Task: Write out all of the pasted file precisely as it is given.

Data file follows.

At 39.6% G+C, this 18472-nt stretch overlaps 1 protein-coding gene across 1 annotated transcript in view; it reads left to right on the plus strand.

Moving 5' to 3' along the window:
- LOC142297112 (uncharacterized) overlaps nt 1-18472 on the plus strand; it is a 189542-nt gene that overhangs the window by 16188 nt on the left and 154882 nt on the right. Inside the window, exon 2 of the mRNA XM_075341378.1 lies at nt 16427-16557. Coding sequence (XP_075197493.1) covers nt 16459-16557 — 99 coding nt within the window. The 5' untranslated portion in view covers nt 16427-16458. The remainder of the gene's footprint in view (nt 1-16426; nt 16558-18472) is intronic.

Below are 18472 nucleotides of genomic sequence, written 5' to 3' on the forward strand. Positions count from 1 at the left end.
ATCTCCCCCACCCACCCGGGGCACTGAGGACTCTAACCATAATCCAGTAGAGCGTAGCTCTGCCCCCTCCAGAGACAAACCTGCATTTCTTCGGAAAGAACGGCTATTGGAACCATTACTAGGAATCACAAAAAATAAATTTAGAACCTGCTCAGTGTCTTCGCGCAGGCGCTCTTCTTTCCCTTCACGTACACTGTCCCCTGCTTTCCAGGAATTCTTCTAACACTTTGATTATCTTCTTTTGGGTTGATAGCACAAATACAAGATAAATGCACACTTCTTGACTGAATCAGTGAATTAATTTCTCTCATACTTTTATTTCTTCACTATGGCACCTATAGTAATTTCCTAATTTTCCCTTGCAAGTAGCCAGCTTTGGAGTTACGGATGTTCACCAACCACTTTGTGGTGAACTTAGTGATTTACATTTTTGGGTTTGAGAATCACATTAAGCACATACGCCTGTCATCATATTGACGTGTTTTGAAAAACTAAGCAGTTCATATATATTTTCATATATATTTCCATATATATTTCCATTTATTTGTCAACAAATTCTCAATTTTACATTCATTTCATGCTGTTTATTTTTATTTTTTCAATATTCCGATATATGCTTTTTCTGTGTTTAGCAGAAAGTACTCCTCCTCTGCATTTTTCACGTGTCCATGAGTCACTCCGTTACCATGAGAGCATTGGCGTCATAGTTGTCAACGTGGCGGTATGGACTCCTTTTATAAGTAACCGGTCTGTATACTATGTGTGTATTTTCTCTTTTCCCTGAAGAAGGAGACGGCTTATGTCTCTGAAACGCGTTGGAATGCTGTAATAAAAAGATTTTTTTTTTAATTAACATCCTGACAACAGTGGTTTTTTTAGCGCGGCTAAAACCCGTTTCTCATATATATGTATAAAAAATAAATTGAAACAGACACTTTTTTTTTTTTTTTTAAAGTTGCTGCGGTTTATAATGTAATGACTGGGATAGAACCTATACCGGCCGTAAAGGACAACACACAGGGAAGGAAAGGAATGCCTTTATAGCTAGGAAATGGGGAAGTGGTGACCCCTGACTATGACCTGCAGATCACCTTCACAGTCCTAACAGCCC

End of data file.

At 39.6% G+C, this 18472-nt stretch overlaps 1 protein-coding gene across 1 annotated transcript in view; it reads left to right on the plus strand.

Moving 5' to 3' along the window:
- LOC142297112 (uncharacterized) overlaps nt 1-18472 on the plus strand; it is a 189542-nt gene that overhangs the window by 16188 nt on the left and 154882 nt on the right. Inside the window, exon 2 of the mRNA XM_075341378.1 lies at nt 16427-16557. Coding sequence (XP_075197493.1) covers nt 16459-16557 — 99 coding nt within the window. The 5' untranslated portion in view covers nt 16427-16458. The remainder of the gene's footprint in view (nt 1-16426; nt 16558-18472) is intronic.

Below are 18472 nucleotides of genomic sequence, written 5' to 3' on the forward strand. Positions count from 1 at the left end.
ATCTCCCCCACCCACCCGGGGCACTGAGGACTCTAACCATAATCCAGTAGAGCGTAGCTCTGCCCCCTCCAGAGACAAACCTGCATTTCTTCGGAAAGAACGGCTATTGGAACCATTACTAGGAATCACAAAAAATAAATTTAGAACCTGCTCAGTGTCTTCGCGCAGGCGCTCTTCTTTCCCTTCACGTACACTGTCCCCTGCTTTCCAGGAATTCTTCTAACACTTTGATTATCTTCTTTTGGGTTGATAGCACAAATACAAGATAAATGCACACTTCTTGACTGAATCAGTGAATTAATTTCTCTCATACTTTTATTTCTTCACTATGGCACCTATAGTAATTTCCTAATTTTCCCTTGCAAGTAGCCAGCTTTGGAGTTACGGATGTTCACCAACCACTTTGTGGTGAACTTAGTGATTTACATTTTTGGGTTTGAGAATCACATTAAGCACATACGCCTGTCATCATATTGACGTGTTTTGAAAAACTAAGCAGTTCATATATATTTTCATATATATTTCCATATATATTTCCATTTATTTGTCAACAAATTCTCAATTTTACATTCATTTCATGCTGTTTATTTTTATTTTTTCAATATTCCGATATATGCTTTTTCTGTGTTTAGCAGAAAGTACTCCTCCTCTGCATTTTTCACGTGTCCATGAGTCACTCCGTTACCATGAGAGCATTGGCGTCATAGTTGTCAACGTGGCGGTATGGACTCCTTTTATAAGTAACCGGTCTGTATACTATGTGTGTATTTTCTCTTTTCCCTGAAGAAGGAGACGGCTTATGTCTCTGAAACGCGTTGGAATGCTGTAATAAAAAGATTTTTTTTTTAATTAACATCCTGACAACAGTGGTTTTTTTAGCGCGGCTAAAACCCGTTTCTCATATATATGTATAAAAAATAAATTGAAACAGACACTTTTTTTTTTTTTTTTAAAGTTGCTGCGGTTTATAATGTAATGACTGGGATAGAACCTATACCGGCCGTAAAGGACAACACACAGGGAAGGAAAGGAATGCCTTTATAGCTAGGAAATGGGGAAGTGGTGACCCCTGACTATGACCTGCAGATCACCTTCACAGTCCTAACAGCCC